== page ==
Tuesday, 22 November 2016

The grid as a cage or trap

The grid as a cage or trap is something that I have long been fascinated by. A cage or trap can easily be read as a 3D drawing and a 2D grid can just as easily be read as a cage or trap. Look at these images of cages and traps below, they are already iconic forms, you don't need to do anything with them, as they have such a powerful image presence. Because of this many artists have made use of the associations grids have with cages and traps.  

Above 3D cages and traps, below 2D perspective grids, they have a very clear visual relationship.

An early example of the perspective grid being used to define a space for humans

Sir Edwin Henry Landseer, the Victorian painter, depicted animals and people behind the bars of a cage several times. The image below is though of special interest as it plays with the flatness of the painting. An image that was probably itself gridded to transfer it to canvas, is seen through a totally flat grid, (the bars of the cage) and the only intimation of space outside of the frame are the few objects placed on the shelf like space right at the bottom of the image. The objects are squeezed into the space behind the grid, the lion on the right hardly has space to exist, by giving the observer a few spatial clues such as atmospheric perspective and shadow play, Landseer tries to construct a believable space, but the flat grid works against this and we are somewhat disturbed by the 'dispute' between what is depicted and the underlying technicalities of how the space is made. 

Mr. Van Amburgh, as He Appeared with His Animals: Sir Edwin Landseer 1847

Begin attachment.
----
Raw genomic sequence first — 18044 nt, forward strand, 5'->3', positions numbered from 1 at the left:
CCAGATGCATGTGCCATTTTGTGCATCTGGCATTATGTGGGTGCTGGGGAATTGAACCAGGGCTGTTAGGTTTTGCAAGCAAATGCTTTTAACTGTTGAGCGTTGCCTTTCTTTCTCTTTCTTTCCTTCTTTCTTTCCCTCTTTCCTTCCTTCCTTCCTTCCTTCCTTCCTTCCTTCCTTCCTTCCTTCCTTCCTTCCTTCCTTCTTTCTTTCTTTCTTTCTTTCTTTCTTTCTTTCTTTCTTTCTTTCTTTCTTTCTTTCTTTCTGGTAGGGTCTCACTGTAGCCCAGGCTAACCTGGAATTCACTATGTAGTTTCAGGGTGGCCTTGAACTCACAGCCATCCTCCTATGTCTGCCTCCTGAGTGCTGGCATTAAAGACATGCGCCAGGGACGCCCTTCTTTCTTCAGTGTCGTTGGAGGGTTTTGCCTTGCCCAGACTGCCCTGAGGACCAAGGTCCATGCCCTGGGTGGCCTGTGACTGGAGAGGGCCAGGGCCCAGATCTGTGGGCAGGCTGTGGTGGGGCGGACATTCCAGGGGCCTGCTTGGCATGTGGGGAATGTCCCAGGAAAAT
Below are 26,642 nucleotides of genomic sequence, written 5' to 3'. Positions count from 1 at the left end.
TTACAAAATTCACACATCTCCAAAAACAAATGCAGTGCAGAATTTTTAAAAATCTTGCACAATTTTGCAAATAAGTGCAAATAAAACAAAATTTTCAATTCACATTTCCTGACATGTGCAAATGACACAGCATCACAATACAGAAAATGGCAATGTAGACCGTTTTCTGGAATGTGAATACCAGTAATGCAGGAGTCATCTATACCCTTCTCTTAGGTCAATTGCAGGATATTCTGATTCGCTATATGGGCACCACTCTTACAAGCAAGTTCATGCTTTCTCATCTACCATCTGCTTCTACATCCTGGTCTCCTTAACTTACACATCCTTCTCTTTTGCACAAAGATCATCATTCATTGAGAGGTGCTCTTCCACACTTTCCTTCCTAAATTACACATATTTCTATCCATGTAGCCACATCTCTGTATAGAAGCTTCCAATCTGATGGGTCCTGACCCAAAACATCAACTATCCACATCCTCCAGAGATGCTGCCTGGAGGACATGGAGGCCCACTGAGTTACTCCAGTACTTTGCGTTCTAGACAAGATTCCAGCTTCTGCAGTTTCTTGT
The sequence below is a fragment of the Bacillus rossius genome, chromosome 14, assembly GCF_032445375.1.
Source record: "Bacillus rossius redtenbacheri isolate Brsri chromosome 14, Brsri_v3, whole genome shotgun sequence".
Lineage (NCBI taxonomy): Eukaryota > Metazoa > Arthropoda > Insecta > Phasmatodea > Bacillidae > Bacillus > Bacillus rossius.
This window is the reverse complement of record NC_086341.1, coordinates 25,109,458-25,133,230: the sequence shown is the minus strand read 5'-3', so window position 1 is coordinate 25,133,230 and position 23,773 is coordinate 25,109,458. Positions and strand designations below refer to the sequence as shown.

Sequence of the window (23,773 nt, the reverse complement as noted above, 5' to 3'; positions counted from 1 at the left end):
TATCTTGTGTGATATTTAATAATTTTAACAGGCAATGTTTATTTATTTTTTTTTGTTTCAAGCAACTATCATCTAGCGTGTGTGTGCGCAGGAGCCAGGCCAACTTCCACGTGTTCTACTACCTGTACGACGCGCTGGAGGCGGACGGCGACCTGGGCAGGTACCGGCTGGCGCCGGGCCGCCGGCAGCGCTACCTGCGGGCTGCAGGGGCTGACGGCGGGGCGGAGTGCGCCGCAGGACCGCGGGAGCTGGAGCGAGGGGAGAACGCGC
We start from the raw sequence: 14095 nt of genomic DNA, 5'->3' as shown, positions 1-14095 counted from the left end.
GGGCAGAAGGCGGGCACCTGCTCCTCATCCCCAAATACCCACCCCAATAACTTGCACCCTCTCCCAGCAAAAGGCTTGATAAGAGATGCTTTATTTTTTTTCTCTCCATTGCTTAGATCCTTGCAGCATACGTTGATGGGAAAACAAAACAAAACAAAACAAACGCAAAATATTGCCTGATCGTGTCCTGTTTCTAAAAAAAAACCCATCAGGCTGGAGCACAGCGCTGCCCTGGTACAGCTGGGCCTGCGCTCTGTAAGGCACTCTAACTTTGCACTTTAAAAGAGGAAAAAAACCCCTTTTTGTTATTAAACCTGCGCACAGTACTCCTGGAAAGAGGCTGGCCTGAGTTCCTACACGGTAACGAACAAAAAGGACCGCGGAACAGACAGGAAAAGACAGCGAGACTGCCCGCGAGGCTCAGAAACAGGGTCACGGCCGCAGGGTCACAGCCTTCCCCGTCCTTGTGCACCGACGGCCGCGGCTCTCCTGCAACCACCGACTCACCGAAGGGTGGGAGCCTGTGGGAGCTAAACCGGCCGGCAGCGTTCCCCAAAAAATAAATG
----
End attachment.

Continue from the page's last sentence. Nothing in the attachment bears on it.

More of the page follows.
Francis Bacon used the cage format to suggest that his figures were trapped or caged in some sort of existential dilemma. The recent exhibition at the Tate Liverpool was titled 'Invisible Rooms' which is another way to think about what the perspective frame represents. 

Francis Bacon

He must have been aware of historical precedents such as the way Durer used perspective frames and the grid to measure his figures, however it is also likely that Bacon had looked at the example of Giacometti, who used the grid of measurement as a way to frame his images. He also of course looked at Eadweard Muybridge, who used grids in the backgrounds of his photographs in order to establish a frame of reference. 


Eadweard Muybridge

The perspective grid is often used in how to draw books to help students get an idea of how to set a body in space and when measuring by hand or with a plumb line you are in effect building an invisible perspective grid around the image as you try to measure what's there and how it is related to the space that it sits in.  

Using a plumb line and horizontal straight in a how to draw manual

Bacon and Giacometti both used the idea of the frame to express something beyond the fact that it can be used to measure a spatial volume. The frame is as much a trap or a cage, and in occupying this dual position it is able to also express emotion and conceptual questioning. 

A figure boxed in a how to draw book

Both Mona Hatoum and Louise Bourgeois have used the cage to express their feelings for the way that space or place can be both somewhere to live in and to be trapped by.